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Single user server with lighttpd

2013-06-19 by TuxRag3r, tagged as tutorials

On Linux, a web server is usually installed and run in the background as a system service, but you can run one as a normal user too. There are a few reasons why you may want to do this. If you only need to run a server occasionally to test some code, then keeping the server running in the background all the time is a bit overkill. Also, if the code you want to test resides in an encrypted directory, programs running with a UID different from the user who mounted the directory may not be able to access the files.

For this tutorial, I chose lighttpd for it’s light resource usage and ease of configuration. A look at the man page reveals that lighttpd can be called with the -f option, which allows a configuration file to specified. Here are the basic steps:

  1. Make a directory called .lighttpd.
  2. Find the system configuration file and copy it to your newly created .lighttpd directory. On my laptop (Debian 7.0/CrunchBang 11), the system configuration file is /etc/lighttpd/lighttpd.conf. If this is not the case for you, then consult the documentation for your chosen distribution.
  3. Edit the configuration file:
    • Change the port to something above 2000.
    • Make all relevant paths in the file point to your .lighttpd directory.
    • Comment out all of the lines that start with “include_shell” (without the quotes) except the one containing create-mime.assign.pl1
  4. Optional:
    • Copy the contents of the dir_listing and userdir files into your modified configuration file. On my system, I found them in /etc/lighttpd/conf-available/.
  5. Fire up lighttpd with this command: lighttpd -f .lighttpd/lighttpd.conf.

Example configuration

Here’s the configuration file I use on my system.

server.modules = (
        "mod_access",
        "mod_alias",
        "mod_compress",
        "mod_redirect",
#       "mod_rewrite",
)

server.document-root        = "/home/tuxrag3r/www"
server.upload-dirs          = ( "/home/tuxrag3r/.lighttpd/cache/lighttpd/uploads" )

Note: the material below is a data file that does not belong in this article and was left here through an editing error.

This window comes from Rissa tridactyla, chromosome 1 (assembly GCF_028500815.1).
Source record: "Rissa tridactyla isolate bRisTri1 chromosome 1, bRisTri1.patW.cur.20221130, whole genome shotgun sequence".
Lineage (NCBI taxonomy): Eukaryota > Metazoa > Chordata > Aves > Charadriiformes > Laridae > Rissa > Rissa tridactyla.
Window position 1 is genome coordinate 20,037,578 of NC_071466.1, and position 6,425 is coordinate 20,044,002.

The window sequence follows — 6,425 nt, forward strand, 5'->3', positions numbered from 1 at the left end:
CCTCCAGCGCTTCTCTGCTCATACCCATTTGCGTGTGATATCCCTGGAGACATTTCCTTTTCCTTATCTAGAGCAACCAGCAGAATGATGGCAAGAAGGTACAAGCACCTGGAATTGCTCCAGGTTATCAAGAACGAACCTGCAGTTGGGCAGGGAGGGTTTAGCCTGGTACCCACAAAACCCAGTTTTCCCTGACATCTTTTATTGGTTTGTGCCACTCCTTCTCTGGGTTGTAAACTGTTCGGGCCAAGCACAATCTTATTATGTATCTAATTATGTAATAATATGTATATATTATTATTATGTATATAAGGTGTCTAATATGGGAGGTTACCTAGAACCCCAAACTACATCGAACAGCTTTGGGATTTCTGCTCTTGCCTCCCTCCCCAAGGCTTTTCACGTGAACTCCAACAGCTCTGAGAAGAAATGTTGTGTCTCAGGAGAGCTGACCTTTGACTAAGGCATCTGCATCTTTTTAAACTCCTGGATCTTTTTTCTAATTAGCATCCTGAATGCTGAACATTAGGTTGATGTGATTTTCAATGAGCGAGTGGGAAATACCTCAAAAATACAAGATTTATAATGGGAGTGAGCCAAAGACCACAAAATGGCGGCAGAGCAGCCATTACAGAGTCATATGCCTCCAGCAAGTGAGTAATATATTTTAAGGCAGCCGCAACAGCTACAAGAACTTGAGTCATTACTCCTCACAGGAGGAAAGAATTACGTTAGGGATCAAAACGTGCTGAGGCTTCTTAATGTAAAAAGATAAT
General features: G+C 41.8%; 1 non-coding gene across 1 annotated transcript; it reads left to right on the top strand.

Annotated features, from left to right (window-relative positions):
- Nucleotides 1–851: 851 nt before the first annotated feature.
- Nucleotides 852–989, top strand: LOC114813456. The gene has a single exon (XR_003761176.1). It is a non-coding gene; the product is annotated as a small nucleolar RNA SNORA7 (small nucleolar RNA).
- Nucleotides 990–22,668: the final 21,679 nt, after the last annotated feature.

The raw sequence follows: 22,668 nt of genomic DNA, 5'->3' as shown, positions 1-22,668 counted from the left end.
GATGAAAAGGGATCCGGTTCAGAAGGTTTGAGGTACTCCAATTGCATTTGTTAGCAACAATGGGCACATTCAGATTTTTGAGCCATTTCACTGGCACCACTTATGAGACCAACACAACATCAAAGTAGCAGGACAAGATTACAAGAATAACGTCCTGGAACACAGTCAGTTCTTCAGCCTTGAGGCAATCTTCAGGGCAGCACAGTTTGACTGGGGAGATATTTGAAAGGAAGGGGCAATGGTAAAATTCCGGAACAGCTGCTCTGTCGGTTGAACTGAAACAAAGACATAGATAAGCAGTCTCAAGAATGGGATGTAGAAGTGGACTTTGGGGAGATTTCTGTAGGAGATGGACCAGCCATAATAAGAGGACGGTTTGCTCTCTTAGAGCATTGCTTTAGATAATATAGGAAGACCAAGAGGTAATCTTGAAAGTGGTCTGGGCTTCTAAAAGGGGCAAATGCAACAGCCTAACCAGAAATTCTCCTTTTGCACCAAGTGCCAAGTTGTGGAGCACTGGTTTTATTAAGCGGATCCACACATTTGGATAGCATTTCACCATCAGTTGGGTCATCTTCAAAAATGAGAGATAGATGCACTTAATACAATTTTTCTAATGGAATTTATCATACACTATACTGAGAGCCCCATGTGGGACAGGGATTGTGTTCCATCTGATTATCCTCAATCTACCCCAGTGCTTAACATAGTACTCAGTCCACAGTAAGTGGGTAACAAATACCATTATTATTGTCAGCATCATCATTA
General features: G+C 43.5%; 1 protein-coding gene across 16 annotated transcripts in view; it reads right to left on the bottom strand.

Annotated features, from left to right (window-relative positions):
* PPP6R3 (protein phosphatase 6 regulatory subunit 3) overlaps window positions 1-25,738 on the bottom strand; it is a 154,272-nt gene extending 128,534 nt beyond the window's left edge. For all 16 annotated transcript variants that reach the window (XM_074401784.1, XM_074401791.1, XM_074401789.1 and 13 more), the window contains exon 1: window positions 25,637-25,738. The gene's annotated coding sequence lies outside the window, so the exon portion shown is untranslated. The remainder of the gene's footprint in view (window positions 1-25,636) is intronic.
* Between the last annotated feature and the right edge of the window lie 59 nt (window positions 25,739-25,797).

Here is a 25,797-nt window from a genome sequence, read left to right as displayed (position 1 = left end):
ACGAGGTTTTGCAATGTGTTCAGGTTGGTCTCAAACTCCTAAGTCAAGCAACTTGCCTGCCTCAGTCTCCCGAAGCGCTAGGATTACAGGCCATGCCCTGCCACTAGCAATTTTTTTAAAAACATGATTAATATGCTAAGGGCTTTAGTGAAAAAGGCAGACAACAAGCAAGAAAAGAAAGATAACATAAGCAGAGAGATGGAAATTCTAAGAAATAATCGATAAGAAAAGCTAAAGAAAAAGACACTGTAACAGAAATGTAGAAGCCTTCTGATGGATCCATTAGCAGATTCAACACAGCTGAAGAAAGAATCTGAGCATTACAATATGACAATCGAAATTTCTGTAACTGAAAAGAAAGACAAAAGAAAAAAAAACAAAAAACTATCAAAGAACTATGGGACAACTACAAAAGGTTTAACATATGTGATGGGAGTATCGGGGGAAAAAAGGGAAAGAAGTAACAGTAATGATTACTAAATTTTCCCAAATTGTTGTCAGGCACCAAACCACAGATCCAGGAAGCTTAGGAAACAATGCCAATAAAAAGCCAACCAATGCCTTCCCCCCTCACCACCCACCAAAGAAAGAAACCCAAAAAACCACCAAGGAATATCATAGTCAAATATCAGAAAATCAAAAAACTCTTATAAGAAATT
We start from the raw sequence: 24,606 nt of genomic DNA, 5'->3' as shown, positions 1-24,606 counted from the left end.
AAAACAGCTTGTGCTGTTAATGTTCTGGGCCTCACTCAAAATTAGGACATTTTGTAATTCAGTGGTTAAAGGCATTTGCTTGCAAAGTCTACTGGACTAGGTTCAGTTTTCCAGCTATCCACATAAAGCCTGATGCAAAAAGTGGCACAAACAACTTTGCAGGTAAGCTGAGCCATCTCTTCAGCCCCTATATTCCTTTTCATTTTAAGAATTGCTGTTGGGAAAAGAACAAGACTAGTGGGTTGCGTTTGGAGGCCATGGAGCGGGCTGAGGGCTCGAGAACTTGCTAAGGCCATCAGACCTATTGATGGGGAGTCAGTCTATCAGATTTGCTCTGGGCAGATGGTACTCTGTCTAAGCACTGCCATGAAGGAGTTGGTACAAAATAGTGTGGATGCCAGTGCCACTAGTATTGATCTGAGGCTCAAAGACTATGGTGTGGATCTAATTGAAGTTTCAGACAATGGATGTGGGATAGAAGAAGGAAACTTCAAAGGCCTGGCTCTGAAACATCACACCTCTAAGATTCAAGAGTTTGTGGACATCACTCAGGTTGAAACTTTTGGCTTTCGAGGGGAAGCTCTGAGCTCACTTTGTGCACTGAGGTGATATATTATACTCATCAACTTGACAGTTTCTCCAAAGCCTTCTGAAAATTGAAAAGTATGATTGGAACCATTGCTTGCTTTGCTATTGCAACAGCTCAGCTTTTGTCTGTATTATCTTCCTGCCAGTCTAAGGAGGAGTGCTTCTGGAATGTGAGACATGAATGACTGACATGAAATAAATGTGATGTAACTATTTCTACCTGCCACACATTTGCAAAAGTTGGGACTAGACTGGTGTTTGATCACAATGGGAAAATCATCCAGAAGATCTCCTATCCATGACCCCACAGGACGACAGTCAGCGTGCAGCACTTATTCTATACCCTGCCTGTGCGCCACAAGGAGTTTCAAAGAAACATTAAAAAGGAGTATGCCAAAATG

server.errorlog             = "/home/tuxrag3r/.lighttpd/error.log"
server.pid-file             = "/home/tuxrag3r/.lighttpd/lighttpd.pid"
server.username             = "phoenix"
server.groupname            = "phoenix"
server.port                 = 3000

# directory listing
dir-listing.encoding = "utf-8"
server.dir-listing   = "enable"

index-file.names            = ( "index.php", "index.html", "index.lighttpd.html" )
url.access-deny             = ( "~", ".inc" )
static-file.exclude-extensions = ( ".php", ".pl", ".fcgi" )

compress.cache-dir          = "/home/tuxrag3r/.lighttpd/cache/lighttpd/compress/"
compress.filetype           = ( "application/javascript", "text/css", "text/html", "text/plain" )

# default listening port for IPv6 falls back to the IPv4 port
#include_shell "/home/tuxrag3r/.lighttpd/use-ipv6.pl " + server.port
include_shell "/home/tuxrag3r/.lighttpd/create-mime.assign.pl"
#include_shell "/home/tuxrag3r/.lighttpd/include-conf-enabled.pl"

Looking at the above, I thought that “include-conf-enabled.pl” would work. That file allows you to enable different features just by making a symbolic link in the conf-enabled directory to the corresponding file in the conf-available directory. Unfortunately, it didn’t work for me, so I had to copy the file contents instead. Once you start the server, it will remain running until you kill the process (pkill lighttpd).

1 If this line is commented out, lighttpd will not “serve” the pages. Instead of a rendered page, you will get a prompt to download the file. The same thing may also happen to server-side scripts.

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